For many meat-lovers, the thought of sitting in one place whilst a waiter brings forth an endless supply of chicken, lamb, and beef, is enough to create a cloud of froth and drool at the mouth. No doubt, there was once a time when such a concept would have been feasible only in paradise, and it’s one of the many reasons why carnivores would ignore the health warnings behind excessive red meat consumption, and eagerly look forward to the afterlife. In recent years however, London has seen the birth of a number of halal Brazilian Rodizios, making this seemingly divine luxury that much more accessible.
Taking after Nabrasa in Uxbridge and Jantar in Tooting, Carne Cabana entered the picture in 2016, with a brand new Rodizio restaurant in Bethnal Green. At long last, it seemed as though meat-eaters across the capital could finally have an all-you-can-eat-meat-feast, without having to die. (At least, not until the end of their meal). Sadly however, reality has a way of bringing high hopes and vivid dreams crashing back down, and my experiences at both Nabrasa and Jantar were terrible to say the least. Scarred to this very day, and instilled with an aversion to “buffet-style” restaurants, I found myself rather reluctant to pay Carne Cabana a visit. But, as the positive testimonials continued to roll in, I decided to bite the bullet, and see whether the minds behind Carne Cabana had finally created a successful Brazilian Rodizio.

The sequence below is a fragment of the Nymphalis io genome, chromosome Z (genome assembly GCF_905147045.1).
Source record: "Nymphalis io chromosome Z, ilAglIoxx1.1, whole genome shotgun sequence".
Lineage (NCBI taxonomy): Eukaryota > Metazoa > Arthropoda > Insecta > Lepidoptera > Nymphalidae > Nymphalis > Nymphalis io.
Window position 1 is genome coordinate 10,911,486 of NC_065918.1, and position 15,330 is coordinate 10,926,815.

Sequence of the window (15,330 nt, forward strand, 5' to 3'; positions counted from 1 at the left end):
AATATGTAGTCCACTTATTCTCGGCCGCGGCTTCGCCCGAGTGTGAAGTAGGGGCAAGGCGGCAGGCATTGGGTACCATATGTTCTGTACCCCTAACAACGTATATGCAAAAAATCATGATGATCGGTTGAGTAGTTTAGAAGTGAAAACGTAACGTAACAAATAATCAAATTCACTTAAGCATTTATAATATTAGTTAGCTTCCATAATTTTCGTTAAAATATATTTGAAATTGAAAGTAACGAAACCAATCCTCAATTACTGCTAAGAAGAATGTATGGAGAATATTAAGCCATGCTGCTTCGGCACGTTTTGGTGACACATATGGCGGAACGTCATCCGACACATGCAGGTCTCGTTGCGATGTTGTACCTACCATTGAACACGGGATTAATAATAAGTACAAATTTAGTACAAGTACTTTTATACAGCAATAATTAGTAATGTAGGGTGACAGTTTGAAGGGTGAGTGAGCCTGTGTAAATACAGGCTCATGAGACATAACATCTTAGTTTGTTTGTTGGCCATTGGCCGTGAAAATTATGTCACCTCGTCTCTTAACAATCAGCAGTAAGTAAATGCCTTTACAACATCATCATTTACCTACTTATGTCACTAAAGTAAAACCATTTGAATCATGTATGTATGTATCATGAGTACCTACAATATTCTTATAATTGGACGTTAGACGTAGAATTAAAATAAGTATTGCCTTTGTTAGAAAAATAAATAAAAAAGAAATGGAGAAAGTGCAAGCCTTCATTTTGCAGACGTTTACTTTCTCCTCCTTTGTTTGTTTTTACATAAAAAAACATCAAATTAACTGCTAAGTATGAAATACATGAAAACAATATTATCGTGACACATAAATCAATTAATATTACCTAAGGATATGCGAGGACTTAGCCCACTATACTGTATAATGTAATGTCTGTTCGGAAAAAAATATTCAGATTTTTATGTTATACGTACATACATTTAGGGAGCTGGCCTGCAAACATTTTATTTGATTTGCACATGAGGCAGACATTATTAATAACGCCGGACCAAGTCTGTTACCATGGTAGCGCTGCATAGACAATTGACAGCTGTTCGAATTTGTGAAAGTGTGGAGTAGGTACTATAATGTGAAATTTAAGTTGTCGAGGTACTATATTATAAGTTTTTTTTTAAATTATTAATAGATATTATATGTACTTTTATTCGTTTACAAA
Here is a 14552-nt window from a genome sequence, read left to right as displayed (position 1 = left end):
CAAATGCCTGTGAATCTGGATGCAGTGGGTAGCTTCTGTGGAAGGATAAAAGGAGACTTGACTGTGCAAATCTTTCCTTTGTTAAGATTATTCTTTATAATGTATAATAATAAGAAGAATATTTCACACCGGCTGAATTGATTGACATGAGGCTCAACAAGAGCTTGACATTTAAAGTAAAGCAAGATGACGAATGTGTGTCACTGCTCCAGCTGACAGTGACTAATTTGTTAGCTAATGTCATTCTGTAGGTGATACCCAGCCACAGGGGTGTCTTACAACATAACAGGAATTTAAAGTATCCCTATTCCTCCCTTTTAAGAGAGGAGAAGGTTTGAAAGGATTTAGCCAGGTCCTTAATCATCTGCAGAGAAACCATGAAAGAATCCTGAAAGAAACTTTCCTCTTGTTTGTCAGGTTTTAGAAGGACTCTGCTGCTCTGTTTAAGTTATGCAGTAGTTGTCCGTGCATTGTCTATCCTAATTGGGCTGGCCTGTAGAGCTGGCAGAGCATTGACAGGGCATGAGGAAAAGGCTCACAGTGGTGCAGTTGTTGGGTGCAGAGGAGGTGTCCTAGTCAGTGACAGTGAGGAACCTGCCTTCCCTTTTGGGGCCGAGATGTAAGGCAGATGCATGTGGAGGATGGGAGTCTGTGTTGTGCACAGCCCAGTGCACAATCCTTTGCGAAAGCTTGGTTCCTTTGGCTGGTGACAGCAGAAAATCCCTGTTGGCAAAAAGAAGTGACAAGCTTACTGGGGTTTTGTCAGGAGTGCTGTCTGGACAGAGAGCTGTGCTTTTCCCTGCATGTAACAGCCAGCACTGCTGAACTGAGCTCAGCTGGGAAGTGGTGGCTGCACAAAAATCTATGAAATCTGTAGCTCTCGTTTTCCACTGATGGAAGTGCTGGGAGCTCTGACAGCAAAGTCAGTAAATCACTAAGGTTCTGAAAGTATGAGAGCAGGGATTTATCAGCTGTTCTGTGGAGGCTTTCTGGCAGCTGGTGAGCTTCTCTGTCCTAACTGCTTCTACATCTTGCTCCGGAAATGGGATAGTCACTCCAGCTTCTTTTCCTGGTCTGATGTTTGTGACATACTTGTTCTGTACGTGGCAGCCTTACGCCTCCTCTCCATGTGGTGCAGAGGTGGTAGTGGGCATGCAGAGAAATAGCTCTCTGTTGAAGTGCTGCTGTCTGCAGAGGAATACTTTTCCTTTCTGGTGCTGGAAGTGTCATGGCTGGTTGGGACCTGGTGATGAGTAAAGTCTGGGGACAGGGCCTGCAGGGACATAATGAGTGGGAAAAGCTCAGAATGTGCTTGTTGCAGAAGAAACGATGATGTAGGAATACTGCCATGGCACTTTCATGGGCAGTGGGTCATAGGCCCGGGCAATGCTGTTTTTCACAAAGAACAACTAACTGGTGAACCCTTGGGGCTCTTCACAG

Note: All the meat served here is certified halal (HMC-certification).
As we settled into our seats, our friendly waitress proceeded to explain the mechanics of the restaurant. We would each get a choice of three sides and a soft drink, and thereafter, be welcome to press the shiny “meat” button in the middle of the table. At first glance, the whole thing seemed like an MI5 sting operation to incriminate “trigger-happy Muslims”, but our waitress assured us that it was simply a “go” signal to summon as much meat as we could handle.